Ask Terry Brooks: September Post


brooks-terryEvery month for more than ten years, bestselling author Terry Brooks has accepted questions from his fans via his website and answered five of them.

In that spirit, I thought it would be fun to post his questions and answers here, broadening the scope of questions that come into his website. Below you will find his answers from questions sent into the website in August 2011, but if you have any questions for him—about his work or craft of writing—visit his website HERE and Ask Terry Brooks!


Dear Readers,

Just about to set off for Dragon Con and the East Coast when I will be touring with Measure of the Magic for the next couple of weeks. But I wanted to get this one last piece of business out of the way first. While gone, check in at the website for Judine’s Touring With Terry, consisting of blogs and pix of what we encounter as we follow the path of Irene without doing anywhere near as much damage, I hope.

As for these pesky ASK TERRY questions, let’s have a look:

Quentin A Ogura: There are many objects, settings, and themes that are used in the Shannara series Four Lands that have also been incorporated into video games. Airships, magic, and magical creatures of various races are what have made games such as the Final Fantasy series so popular. Having the similarities, and all the resources contained in your novels, would there be a chance of letting a game development company get a hold of your work and seeing if they could create a worthy (to your standards) product?

Terry Brooks replies: Absolutely, Quentin. But to date there has been little interest in the US, and we have not found a European outlet that we were satisfied with. So, nothing is happening on this front. I think it’s a little odd, but gaming is not my thing, so I don’t pay a lot of attention to what’s going on with that segment of fantasy entertainment. Maybe one day we will hear from a company that is serious about putting something together and actually able to fund doing so.

Anonymous writes: How about a complete map of the Shannara world, complete with all locations mentioned to date?

Terry Brooks replies: Hey, how about one? I will be announcing at DragonCon for (essentially) the first time that with the start of the new Shannara series in 2012, we will include an expanded, up-to-date map of the Four Lands that will cover two complete pages of the next book. We have our artist (I believe Russ Charpentier will be signing on) and our plans for this, so just be patient another few months. I expect that not only will there be maps in the book, but that you will be able to purchase a poster sized one online at the website, as well. Stay tuned.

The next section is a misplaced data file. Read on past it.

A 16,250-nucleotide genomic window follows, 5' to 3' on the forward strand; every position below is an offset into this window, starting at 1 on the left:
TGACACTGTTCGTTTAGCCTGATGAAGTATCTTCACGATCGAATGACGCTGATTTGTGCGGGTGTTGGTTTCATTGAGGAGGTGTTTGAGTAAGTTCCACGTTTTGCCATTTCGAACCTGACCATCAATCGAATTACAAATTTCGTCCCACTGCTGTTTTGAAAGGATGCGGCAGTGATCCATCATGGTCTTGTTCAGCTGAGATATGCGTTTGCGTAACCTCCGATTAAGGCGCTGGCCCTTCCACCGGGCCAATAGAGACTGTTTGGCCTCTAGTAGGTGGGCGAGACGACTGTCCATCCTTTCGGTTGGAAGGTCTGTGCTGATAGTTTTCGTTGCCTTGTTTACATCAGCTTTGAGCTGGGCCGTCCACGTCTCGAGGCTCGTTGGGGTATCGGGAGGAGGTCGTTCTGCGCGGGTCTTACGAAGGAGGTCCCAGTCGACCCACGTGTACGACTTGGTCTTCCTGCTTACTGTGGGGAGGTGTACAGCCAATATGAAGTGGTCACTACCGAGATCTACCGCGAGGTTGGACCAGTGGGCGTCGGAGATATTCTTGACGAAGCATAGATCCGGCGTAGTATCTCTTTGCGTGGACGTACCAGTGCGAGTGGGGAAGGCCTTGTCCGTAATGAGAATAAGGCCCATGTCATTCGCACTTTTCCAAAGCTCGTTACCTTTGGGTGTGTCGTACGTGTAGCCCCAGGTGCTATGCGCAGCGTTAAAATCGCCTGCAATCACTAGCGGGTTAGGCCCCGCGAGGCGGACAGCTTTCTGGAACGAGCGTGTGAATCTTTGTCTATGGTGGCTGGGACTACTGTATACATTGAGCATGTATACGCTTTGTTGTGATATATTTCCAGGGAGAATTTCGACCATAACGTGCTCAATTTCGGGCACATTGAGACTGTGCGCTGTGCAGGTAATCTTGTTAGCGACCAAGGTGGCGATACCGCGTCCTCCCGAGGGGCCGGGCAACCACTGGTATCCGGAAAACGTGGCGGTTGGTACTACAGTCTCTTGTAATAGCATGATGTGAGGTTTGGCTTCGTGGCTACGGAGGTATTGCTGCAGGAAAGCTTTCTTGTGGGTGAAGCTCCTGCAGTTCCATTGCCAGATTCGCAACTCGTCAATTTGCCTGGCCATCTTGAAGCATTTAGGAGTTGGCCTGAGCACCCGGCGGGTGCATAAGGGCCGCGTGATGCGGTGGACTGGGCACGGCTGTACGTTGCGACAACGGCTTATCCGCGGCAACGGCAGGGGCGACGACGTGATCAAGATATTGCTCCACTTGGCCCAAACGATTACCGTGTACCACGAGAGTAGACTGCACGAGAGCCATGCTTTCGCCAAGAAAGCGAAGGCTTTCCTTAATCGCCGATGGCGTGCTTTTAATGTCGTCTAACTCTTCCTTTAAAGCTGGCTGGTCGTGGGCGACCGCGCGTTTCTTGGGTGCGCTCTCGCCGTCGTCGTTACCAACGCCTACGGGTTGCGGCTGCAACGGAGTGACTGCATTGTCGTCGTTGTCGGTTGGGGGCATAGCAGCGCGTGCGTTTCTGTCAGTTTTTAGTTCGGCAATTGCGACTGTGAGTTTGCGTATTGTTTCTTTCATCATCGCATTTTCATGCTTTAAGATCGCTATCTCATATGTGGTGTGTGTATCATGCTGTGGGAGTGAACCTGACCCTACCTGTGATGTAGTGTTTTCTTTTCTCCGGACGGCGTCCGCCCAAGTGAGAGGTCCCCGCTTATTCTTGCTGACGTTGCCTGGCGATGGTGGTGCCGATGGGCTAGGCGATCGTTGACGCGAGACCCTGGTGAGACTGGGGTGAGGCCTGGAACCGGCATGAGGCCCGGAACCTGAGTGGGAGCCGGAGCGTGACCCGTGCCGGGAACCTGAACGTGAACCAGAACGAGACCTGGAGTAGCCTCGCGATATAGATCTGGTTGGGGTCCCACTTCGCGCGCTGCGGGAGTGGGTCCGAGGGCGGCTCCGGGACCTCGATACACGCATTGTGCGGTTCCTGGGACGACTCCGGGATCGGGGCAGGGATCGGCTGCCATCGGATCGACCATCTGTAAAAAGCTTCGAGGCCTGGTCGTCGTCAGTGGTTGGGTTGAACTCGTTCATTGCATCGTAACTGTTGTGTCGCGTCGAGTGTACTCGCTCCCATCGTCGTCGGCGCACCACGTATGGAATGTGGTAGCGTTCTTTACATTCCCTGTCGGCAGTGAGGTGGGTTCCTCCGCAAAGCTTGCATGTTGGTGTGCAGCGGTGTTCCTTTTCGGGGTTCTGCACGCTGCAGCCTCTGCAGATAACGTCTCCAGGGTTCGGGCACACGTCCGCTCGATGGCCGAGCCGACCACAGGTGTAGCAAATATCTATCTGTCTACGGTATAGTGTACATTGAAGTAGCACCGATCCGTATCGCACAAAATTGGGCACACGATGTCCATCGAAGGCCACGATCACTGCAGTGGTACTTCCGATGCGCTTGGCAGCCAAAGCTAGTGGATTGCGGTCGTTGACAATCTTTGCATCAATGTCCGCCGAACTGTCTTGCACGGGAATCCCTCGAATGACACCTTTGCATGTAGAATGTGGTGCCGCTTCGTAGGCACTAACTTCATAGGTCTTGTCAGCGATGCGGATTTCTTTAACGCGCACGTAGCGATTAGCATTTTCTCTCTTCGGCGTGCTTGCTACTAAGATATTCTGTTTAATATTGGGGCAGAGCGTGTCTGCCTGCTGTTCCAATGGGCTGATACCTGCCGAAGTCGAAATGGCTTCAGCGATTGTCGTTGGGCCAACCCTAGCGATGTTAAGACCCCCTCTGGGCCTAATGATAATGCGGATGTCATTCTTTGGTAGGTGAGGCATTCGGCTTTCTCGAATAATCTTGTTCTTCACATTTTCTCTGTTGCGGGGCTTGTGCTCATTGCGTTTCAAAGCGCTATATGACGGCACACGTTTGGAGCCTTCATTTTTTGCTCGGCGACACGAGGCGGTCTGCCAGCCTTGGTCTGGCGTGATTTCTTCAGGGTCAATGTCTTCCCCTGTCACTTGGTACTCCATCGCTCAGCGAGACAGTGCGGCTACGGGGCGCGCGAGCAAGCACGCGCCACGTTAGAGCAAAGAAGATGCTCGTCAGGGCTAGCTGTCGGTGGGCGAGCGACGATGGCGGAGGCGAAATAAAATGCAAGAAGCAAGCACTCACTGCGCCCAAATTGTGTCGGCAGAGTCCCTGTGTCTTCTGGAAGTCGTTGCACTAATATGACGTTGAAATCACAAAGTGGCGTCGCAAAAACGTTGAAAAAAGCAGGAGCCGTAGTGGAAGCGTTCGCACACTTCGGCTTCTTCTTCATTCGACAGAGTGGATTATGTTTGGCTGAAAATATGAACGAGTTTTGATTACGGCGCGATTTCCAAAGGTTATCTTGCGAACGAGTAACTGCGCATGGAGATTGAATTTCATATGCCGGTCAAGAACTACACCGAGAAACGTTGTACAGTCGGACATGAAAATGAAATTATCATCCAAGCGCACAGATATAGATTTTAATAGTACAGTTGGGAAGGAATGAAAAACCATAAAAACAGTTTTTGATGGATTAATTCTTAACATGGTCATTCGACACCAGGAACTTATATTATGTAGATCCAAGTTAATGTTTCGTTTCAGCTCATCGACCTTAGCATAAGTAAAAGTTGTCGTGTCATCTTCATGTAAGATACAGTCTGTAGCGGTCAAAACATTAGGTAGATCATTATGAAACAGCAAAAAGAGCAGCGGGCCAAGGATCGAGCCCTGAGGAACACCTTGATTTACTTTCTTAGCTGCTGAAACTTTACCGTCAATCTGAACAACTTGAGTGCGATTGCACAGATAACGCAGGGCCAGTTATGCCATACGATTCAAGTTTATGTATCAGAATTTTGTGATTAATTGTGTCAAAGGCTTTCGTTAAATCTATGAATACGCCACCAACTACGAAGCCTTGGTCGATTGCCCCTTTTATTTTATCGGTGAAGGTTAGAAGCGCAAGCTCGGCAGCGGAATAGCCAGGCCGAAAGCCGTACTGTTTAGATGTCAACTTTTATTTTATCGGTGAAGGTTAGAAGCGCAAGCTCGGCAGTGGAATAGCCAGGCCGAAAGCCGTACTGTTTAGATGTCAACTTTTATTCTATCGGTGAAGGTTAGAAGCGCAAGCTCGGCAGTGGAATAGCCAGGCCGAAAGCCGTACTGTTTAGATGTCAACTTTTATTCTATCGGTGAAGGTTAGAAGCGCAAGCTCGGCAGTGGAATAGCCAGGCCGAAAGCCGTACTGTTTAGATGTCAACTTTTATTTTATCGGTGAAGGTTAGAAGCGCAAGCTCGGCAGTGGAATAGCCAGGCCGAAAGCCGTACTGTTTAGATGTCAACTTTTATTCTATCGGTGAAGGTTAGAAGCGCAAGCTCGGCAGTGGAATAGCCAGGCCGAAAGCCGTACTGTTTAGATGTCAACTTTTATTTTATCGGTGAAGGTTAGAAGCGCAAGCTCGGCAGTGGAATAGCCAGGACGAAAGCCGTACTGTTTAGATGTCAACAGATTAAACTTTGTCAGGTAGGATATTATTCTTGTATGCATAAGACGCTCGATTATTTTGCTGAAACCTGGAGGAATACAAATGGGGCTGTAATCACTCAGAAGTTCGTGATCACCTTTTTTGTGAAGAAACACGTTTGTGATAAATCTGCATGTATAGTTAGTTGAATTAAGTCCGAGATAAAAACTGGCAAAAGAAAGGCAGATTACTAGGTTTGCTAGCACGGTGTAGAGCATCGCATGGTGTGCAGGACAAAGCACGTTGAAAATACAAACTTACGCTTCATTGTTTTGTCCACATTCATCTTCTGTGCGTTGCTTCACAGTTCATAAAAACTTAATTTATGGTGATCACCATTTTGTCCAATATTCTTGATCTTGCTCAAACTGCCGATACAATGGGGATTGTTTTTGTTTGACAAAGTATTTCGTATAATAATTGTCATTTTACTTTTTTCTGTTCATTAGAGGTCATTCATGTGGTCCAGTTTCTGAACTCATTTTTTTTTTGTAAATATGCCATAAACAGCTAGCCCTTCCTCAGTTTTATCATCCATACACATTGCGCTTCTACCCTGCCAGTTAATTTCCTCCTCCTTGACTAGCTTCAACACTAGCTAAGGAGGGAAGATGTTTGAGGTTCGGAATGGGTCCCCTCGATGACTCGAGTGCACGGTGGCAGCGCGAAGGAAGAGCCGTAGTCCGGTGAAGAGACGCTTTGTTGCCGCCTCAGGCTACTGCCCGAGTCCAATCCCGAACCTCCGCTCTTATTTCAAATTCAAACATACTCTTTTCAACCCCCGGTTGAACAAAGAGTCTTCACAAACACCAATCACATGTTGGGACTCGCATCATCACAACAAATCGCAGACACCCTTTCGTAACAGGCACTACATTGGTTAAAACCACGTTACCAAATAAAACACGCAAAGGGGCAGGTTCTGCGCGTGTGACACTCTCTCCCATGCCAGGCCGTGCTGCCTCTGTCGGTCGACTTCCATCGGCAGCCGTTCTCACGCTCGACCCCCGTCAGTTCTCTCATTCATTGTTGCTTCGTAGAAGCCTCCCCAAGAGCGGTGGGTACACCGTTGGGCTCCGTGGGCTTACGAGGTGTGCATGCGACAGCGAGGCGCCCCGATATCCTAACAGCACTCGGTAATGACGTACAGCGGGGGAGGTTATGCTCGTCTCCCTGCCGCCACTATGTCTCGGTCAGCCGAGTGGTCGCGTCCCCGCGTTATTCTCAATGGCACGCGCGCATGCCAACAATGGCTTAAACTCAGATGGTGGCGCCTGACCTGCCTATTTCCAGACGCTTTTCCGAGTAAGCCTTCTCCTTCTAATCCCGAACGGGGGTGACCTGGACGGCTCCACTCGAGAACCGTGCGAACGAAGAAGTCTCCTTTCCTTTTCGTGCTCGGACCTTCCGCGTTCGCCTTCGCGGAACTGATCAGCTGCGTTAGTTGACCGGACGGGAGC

Matthew Macomber writes: How confusing is it for you to keep things straight when working in two Shannara timelines that you are trying to connect?

Terry Brooks replies: Very confusing sometimes. I use my old books and World of Shannara guide as references (along with your favorite Web Druid, Shawn) together with my own notes to try to keep things straight. Even so, I often find myself drifting away on timelines that don’t work with the rest of the story and I have to go back and straighten it all out. But I have always had that problem, right back to when I wrote Sword of Shannara. Can’t seem to get better at it, I’m afraid.

Anonymous writes: How do you come up with all those interesting names?

Terry Brooks replies: Who is this Anonymous guy anyway, and why does he get two questions? Or she. Anyway, I know the answer to this one. I keep a list of names I find during my travels to other countries and odd places in the US. I find them on store fronts, street signs, maps and post-it notes at signings. I find them in phone books and lists of names and the odd document from out of other times. I keep an eye open and when I see one I like (found 2 last night at UBooks) I write them down. Later, when I set up the story for a book, I go to my list to get started with naming characters. Often the names are hybrids or combinations or abbreviations and the like. It just depends on how they sound given the nature of the character, creature or place.

Tom Maguire writes: I remember you once said (in another Ask Terry letter) that you had a rule about killing off major characters: don’t do so without a reason. So, what was your reason for killing off one of the main characters in The Measure of the Magic? I don’t want to spoil the novel for others, but I had figured this character was going to survive by the end. It never even crossed my mind that this character wouldn’t survive. In fact, I felt the rest of the story almost lost meaning once the character was dead. So, why did you kill this particular character off and how did it serve the story?

Terry Brooks replies: Tom, you just made my case for me. It is true about the rule regarding the killing off of major characters. There has to be a reason for it. In the case in point, I didn’t want anyone to see it coming. I also wanted to demonstrate the randomness of death. And I also wanted to to show what happens when someone takes one too many chances in situations where taking chances can be fatal. All these factors are applicable to what I did in Measure. But there is another reason, and it has to do with future books in the prehistory, so I can’t talk about it. Trust me, you will see.

Okay, I quit. I have get ready to be presentable and maybe even cogent at my various events. See you all again mid-September when life returns to normal and we start looking ahead to a very, very exciting 2012 & 2013. I kid you not.

Yours in authordom,
Terry Brooks